Yoursay: Income supplement is like giving pocket money to adult children



YOURSAY | ‘Give the money to the bread-winners in the B40 group instead.’

Income supplement proposal within gov't's means - Guan Eng

Fair Play: Finance Minister Lim Guan Eng, instead of finding the cure, you are just treating the symptoms. Malaysia is a low-income nation because there is the Bottom 40 (B40), meaning 40 percent of all households are low-wage earners.

Your proposal is to address the issue of foreigners occupying certain jobs as locals are unwilling to take them up because of low wages as Prime Minister Dr Mahathir Mohamad had said, only encourages the locals to depend on the government.

At best, this proposal is yet another strategy to widen the base of the crutch mentality. At worst, Malaysia will end up as the first ‘Fourth World’ nation.

Clearwater: Income supplement is like papa still giving pocket money when children have graduated and are expected to earn their keep. Is this the new Malaysia, the land of subsidies and discounts?

In the old Malaysia of the 1970s to 1990s, one was expected to give pocket money to mama when you start work, no matter how little you earned. You go stingy on yourself if you don't have enough.

Prudent: Bad move. These are young people and they could hack it out on low salaries while they gain experience to upgrade their skills.

Give the money to the bread-winners in the B40 group instead. Do not spoil the young.

Fateh: Government giving free handouts is definitely a bad decision. Most unemployed graduates are either choosy with jobs or have gotten a degree that is worth nothing.

The government should instead send all these inexperienced, no-skill graduates for on-the-job training. Any timeframe for helping out the young graduates who are in abundance?

The Analyser: Whatever you care to call it, this subsidy might well be within the Finance Ministry’s resources to support it

But where does it sit within the government’s long-term plans to address the issues of low income, youth unemployment, university outputs, et cetera? It sits nowhere because Pakatan Harapan has no long-term plans for anything.

This is classic Guan Eng. Because he has no idea of where he is headed, he lurches from one whacko idea to the next, making ineffectual and irrational decisions along the way, and basically wasting money.

Fairplayer: Just create more jobs for the young.

The government can help struggling businesses by giving loans to jack up their businesses, and these loans must be paid back within a reasonable timeframe through interest-free instalments.

Interest-free microloans can also be made available to enterprising youths and struggling mothers or fathers. Again, these loans must be paid back within a certain timeframe, or earlier.

Absolutely no free money, please! Monthly food coupons of RM50 per person for the B40 may be a good start for all B40 families who are Malaysians.

Kahlil Gibran: We need to upgrade our blue-collar skills, so it is time we professionalise these skills by making it mandatory to either have a certificate or a diploma to do such jobs.

Generally, in most of the houses in housing projects, the work is done by foreign workers and are very shoddy. The finish is very crude.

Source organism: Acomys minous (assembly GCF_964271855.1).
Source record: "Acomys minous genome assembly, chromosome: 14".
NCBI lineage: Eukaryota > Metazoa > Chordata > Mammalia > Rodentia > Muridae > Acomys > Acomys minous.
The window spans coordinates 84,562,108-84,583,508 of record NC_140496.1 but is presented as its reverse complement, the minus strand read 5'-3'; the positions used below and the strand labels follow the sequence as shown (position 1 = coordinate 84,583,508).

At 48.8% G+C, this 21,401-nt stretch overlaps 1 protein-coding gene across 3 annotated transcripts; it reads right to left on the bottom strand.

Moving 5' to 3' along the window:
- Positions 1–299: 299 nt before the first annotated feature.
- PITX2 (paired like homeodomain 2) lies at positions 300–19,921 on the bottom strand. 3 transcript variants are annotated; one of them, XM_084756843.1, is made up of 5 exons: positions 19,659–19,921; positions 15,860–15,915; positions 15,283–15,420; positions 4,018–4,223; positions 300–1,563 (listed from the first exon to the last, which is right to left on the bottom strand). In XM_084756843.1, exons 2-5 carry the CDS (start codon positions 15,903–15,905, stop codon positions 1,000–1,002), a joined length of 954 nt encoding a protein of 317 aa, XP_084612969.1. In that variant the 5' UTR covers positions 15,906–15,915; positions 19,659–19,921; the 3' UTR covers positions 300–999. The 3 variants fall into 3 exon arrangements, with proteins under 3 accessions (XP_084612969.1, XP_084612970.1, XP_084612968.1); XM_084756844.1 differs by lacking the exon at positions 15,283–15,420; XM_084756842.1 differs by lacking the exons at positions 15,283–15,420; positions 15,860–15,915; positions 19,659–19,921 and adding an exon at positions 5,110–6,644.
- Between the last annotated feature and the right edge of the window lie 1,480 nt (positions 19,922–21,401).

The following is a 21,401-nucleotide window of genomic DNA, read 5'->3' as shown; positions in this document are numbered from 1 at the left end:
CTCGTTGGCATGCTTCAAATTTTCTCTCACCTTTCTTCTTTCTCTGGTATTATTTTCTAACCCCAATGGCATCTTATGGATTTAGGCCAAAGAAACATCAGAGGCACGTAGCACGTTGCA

Stop all this quota nonsense - in the case of electricians, to be a full charge hand you need to train with TNB.

In countries like Japan and Australia, blue-collar skills are very well-paid jobs and much sought after.

Captain Marvel: Whether supplement or subsidy, the recipient must show that they do their part to earn it. They should not just get paid to do nothing (buta-buta dapat).

Anthony Chan: This not about job creation. It is about low-paying jobs that are abundant but are taken by foreign workers.

During my younger days, most shop assistants were locals, but now many are foreign workers. The same goes for security guards, barbers, construction workers, et cetera.

Sarawakian: I fully support the move if it is a short-term arrangement for the employees.

My company will hire fresh graduates as interns if paid for by the government, and the probation period would be as long as the period the government subsidises the salary.

After the probation period, we will decide to continue to employ or to kick out; but at least the fresh graduate gets a chance at employment.

Gaji Buta: Why not just increase the pay scale for fresh graduates in civil service? The private sector will have to keep up or die a natural death.

There is no need to spend taxpayer money to help the private sector which we all know is run by greedy and selfish employers.

Amura: The idea of a salary top-up or supplement is a good idea. Harapan should pursue it, only if undesirable jobs could be filled by locals.

I don't know the mechanism and the threshold salary to qualify. Personally, I would prefer providing income tax relief rather than supplement as it just creates another perception of throwing money around without any statutory provision.

My concern is having too many benefits such as Cost of Living Aid duplicates, which do not come under the purview of the parliament.

If this supplement is a long-term solution, then it should become statutory. Create a welfare state if necessary.

Anonymous_1529214566: Increase graduate’s income today to buy a new handphone, encourage graduates not to repay National Higher Education Fund (PTPTN) repayments incurred yesterday and hoping the government (who are desperate for votes) will cancel PTPTN loan tomorrow – this is Guan Eng’s version of BR1M (Bantuan Rakyat 1Malaysia).

Open Mind: The saying goes that God will help those who help themselves, meaning the salary supplement proposal by the government must be applicable to those who are willing to work and not for freeloaders.

The government must make this very clear to the young graduates.

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